On the Edge of Daylight by Giselle Beaumont

Posted by Mrs Giggles on April 16, 2018 in 2 Oogies, Book Reviews, Genre: Historical

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On the Edge of Daylight by Giselle Beaumont
On the Edge of Daylight by Giselle Beaumont

Trek Press, $2.99, ISBN 978-0-962-09406-8
Historical Romance, 2018

On the Edge of Daylight is a romance story set on the RMS Titanic. Hah, bet you have that song stuck in your head now! Please don’t tell me you are too young to have seen that movie – la, la, la, I can’t hear you. (And I hate you.)

Oh, and this story is pretty honest about its origin as fanfiction, which kind of explains how we have a female officer onboard, and she’s faultless and flawless to such a degree that MS in the name of the ship must be short for you-know-what. Mind you, I’m not disputing the presence of female officers on that ship – yes, there were quite a number of them – it’s just that our heroine unfortunately conforms to a large number of stereotypes that make the Mary Sue something to cringe at rather than to cheer for.

Esther Bailey, our heroine, is the newest junior officer of the Ship of Dreams. During her entrance in this story, she is already wisecracking in her head about the impending sexism she is bound to face when she gets on board. What a woke, brave, courageous woman! She soon clashes with First Officer William McMaster Murdoch – yes, he was married when the ship sank, but he’s single in this story- as she basically la-la-lands her way onboard with her feisty ways to score woke points about feminism and what not. Murdoch doesn’t seem too keen on her at first, but we all know that none can withstand the sassy powers of the Esther Sue.

Here’s the thing. The ship sinks in the end. (Go ahead and tell me that is a spoiler – I dare you.) That’s a pretty catastrophic denouement – many, many lives will be lost when the ship hits that iceberg. The reader already knows that something terrible and exciting (for the want of a better word) will eventually happen, so the story has better slowly build itself up to that moment in a manner that matches the reader’s mounting anticipation (“Someone’s going to die… they are all going to die… oh my god…”). For all of James Cameron’s fault as a scriptwriter – and he sure has many of them – he was absolutely right in giving the story of Rose DeWitt-Bukater and Jack Dawson a nihilistic overtone. These two don’t know it yet, but the people in the audience know full well that the end is nigh for most of the characters on the ship, so Rose throwing all caution to the wind and abandoning the rigid social conventions of her time feel so appropriate in a “one last celebration, one last chance to live, before the end comes for us all” kind of way.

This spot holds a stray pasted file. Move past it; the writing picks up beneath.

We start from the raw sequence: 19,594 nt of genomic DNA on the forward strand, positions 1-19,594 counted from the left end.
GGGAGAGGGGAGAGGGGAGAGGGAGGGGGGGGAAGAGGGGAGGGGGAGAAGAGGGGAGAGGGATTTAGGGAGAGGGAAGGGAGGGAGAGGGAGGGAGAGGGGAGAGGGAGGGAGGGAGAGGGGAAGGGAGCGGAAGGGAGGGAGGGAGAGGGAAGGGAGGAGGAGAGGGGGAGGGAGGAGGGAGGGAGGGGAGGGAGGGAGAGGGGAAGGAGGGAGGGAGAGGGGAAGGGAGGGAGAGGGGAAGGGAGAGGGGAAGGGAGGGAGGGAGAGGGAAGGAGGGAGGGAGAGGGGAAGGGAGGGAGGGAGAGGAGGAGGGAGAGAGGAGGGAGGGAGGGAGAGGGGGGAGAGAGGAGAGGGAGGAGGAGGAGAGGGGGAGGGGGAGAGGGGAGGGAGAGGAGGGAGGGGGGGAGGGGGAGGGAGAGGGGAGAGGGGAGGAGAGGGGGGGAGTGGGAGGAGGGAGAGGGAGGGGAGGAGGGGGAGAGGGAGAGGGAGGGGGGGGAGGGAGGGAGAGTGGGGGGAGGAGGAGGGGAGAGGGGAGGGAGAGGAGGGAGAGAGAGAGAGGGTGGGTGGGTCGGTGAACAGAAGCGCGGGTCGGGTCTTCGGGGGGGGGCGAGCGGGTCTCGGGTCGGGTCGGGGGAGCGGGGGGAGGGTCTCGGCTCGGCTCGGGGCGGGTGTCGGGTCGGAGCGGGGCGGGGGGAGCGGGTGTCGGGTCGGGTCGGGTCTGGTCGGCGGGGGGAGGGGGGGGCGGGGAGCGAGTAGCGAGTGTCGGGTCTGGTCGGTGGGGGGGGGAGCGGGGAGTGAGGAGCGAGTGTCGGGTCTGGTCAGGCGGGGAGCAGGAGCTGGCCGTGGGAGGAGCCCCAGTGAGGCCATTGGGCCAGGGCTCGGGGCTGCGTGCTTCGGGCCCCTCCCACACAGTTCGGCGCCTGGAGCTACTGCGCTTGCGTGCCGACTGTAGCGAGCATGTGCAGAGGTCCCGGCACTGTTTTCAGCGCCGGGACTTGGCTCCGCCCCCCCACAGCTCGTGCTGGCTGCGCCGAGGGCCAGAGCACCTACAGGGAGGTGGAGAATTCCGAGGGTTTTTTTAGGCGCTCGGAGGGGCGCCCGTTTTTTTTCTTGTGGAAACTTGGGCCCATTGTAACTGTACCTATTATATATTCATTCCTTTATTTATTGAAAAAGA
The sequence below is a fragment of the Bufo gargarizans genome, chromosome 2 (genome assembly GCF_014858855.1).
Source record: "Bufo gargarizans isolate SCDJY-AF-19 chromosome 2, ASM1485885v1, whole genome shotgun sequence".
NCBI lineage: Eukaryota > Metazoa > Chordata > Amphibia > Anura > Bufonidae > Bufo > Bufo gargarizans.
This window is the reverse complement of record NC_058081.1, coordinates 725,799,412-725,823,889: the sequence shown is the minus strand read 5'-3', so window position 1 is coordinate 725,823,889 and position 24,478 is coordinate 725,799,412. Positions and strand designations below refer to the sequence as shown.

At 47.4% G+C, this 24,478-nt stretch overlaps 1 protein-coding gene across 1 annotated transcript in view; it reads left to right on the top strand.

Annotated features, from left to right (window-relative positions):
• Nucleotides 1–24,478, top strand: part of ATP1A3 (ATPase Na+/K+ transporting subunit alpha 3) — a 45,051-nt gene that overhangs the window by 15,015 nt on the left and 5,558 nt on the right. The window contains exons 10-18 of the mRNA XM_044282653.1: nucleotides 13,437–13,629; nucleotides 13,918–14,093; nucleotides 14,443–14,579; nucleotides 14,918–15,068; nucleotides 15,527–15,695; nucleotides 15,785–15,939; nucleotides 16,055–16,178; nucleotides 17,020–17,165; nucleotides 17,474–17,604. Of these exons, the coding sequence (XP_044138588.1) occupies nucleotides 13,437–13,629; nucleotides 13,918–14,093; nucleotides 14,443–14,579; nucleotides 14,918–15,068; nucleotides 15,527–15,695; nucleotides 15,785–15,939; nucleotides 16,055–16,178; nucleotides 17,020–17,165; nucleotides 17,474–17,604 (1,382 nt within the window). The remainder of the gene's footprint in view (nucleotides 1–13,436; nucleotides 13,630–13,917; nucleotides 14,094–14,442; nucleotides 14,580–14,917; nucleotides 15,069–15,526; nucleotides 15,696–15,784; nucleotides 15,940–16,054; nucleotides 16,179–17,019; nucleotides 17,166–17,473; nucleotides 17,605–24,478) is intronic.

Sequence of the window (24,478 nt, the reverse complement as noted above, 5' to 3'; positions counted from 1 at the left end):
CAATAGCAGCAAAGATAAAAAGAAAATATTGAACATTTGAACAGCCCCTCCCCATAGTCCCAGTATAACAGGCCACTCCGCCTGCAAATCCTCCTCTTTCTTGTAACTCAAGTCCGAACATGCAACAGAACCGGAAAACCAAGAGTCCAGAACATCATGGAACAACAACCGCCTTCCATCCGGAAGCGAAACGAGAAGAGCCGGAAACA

In On the Edge of the Daylight, though, the author focuses on how awesome the heroine is, how her beauty and sassy presence charm the surly Murdoch. Beauteous sassy goddess delivering a blow against sexism back in those days! Amazing talented woke heroine reminisces about her family! Awesome American feminist woman shows the chauvinist Brits how people of that country are more woke than everyone else!

Who cares? No, really – who cares? If she has issues with those chauvinist donkeys, well, most of them will die anyway, so whoop-bee-do. Esther thinks about her ex-fiancé and how that jackass refused to acknowledge her awesomeness… look, the ship is going to sink, people are going to die, Jack will freeze to death, and Rose will look forlornly in the distance even as that “Ooh-ooh-ooh” refrain plays mournfully in the background. But that’s okay, because I will weep when I remember how Rose managed to get one shag with her boyfriend in the back of that car – thank god the owner probably died and didn’t have to look at the mess these two left in the backseat – and how she found the courage to defy conventions, lived to the grand old age of 567, and then threw some necklace into the sea before going to heaven to be with Jack forever and ever and I CRY AND I CLAP MY HANDS BECAUSE OH MY GOD I LOVE THAT MOVIE SO, SO MUCH.

This one, though, it spends way too much time on issues that feel so petty and mundane compared to the denouement that everyone knows is coming, and unlike a movie, I can’t fast forward this one to the good scenes. Oh wait, I can, but I’m obligated to review this one for all of you, so I can’t. I only want to know whether the hero and the heroine will be allowed to survive the great glug-glug-glug, but to get there, I have to sit through over 300 pages of details, angst, and such that feel so vapid and trivial compared to the WE ARE ALL GOING TO DIE thing that will happen eventually. This story should be building up my feeling of dread and fearful anticipation, not dwelling so much on mundane matters as if these people had all the time in the world.

Ironically, I feel that if the author had allowed this Murdoch to be a married man, and the whole love story is basically one borne out of desperate, adulterous passion or other nihilistic elements, then this story would have worked.

When the inevitable happens, and when I finally close this one, I feel more relieved than anything else. Like 900-year old Rose after throwing that necklace, I am finally free to move on to a more beautiful place. Or, in my case, a more interesting story. Fingers crossed.

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